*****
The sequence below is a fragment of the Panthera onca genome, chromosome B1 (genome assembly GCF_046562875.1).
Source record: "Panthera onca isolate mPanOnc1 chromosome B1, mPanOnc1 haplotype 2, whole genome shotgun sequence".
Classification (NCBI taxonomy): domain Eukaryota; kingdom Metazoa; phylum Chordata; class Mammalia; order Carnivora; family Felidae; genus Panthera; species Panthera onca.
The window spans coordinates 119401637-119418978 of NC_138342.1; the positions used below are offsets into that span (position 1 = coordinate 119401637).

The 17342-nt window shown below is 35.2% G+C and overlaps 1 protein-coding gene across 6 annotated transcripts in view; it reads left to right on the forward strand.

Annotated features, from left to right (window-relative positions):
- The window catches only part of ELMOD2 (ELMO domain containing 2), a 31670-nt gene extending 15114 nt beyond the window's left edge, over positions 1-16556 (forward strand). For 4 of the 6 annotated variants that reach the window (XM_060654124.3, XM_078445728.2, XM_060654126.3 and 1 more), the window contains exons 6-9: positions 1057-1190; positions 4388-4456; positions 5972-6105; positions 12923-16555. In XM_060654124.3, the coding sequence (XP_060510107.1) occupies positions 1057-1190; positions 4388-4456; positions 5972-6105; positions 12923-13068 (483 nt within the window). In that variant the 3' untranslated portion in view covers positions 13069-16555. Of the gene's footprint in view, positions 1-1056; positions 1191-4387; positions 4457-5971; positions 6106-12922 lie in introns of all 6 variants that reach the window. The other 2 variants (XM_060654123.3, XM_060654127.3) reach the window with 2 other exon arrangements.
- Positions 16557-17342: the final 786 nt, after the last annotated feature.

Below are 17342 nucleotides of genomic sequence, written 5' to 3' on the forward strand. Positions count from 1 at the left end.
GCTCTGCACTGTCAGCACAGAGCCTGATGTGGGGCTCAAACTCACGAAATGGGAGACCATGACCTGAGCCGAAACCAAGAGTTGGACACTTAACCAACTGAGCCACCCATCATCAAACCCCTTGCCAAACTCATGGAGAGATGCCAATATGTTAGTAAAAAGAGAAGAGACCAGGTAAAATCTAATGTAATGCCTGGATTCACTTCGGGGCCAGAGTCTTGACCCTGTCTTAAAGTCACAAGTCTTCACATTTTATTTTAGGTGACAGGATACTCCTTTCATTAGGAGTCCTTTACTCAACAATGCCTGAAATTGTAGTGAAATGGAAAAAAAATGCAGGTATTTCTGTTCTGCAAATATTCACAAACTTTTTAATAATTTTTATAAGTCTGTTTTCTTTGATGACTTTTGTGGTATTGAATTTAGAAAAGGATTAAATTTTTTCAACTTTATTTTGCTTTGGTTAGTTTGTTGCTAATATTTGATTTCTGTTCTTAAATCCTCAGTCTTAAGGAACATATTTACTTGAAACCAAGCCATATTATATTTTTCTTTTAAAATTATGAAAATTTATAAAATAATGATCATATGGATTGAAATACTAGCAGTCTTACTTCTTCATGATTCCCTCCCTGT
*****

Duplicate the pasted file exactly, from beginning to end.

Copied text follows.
The sequence below is a fragment of the Panthera onca genome, chromosome B1 (genome assembly GCF_046562875.1).
Source record: "Panthera onca isolate mPanOnc1 chromosome B1, mPanOnc1 haplotype 2, whole genome shotgun sequence".
Classification (NCBI taxonomy): domain Eukaryota; kingdom Metazoa; phylum Chordata; class Mammalia; order Carnivora; family Felidae; genus Panthera; species Panthera onca.
The window spans coordinates 119401637-119418978 of NC_138342.1; the positions used below are offsets into that span (position 1 = coordinate 119401637).

The 17342-nt window shown below is 35.2% G+C and overlaps 1 protein-coding gene across 6 annotated transcripts in view; it reads left to right on the forward strand.

Annotated features, from left to right (window-relative positions):
- The window catches only part of ELMOD2 (ELMO domain containing 2), a 31670-nt gene extending 15114 nt beyond the window's left edge, over positions 1-16556 (forward strand). For 4 of the 6 annotated variants that reach the window (XM_060654124.3, XM_078445728.2, XM_060654126.3 and 1 more), the window contains exons 6-9: positions 1057-1190; positions 4388-4456; positions 5972-6105; positions 12923-16555. In XM_060654124.3, the coding sequence (XP_060510107.1) occupies positions 1057-1190; positions 4388-4456; positions 5972-6105; positions 12923-13068 (483 nt within the window). In that variant the 3' untranslated portion in view covers positions 13069-16555. Of the gene's footprint in view, positions 1-1056; positions 1191-4387; positions 4457-5971; positions 6106-12922 lie in introns of all 6 variants that reach the window. The other 2 variants (XM_060654123.3, XM_060654127.3) reach the window with 2 other exon arrangements.
- Positions 16557-17342: the final 786 nt, after the last annotated feature.

Below are 17342 nucleotides of genomic sequence, written 5' to 3' on the forward strand. Positions count from 1 at the left end.
GCTCTGCACTGTCAGCACAGAGCCTGATGTGGGGCTCAAACTCACGAAATGGGAGACCATGACCTGAGCCGAAACCAAGAGTTGGACACTTAACCAACTGAGCCACCCATCATCAAACCCCTTGCCAAACTCATGGAGAGATGCCAATATGTTAGTAAAAAGAGAAGAGACCAGGTAAAATCTAATGTAATGCCTGGATTCACTTCGGGGCCAGAGTCTTGACCCTGTCTTAAAGTCACAAGTCTTCACATTTTATTTTAGGTGACAGGATACTCCTTTCATTAGGAGTCCTTTACTCAACAATGCCTGAAATTGTAGTGAAATGGAAAAAAAATGCAGGTATTTCTGTTCTGCAAATATTCACAAACTTTTTAATAATTTTTATAAGTCTGTTTTCTTTGATGACTTTTGTGGTATTGAATTTAGAAAAGGATTAAATTTTTTCAACTTTATTTTGCTTTGGTTAGTTTGTTGCTAATATTTGATTTCTGTTCTTAAATCCTCAGTCTTAAGGAACATATTTACTTGAAACCAAGCCATATTATATTTTTCTTTTAAAATTATGAAAATTTATAAAATAATGATCATATGGATTGAAATACTAGCAGTCTTACTTCTTCATGATTCCCTCCCTGT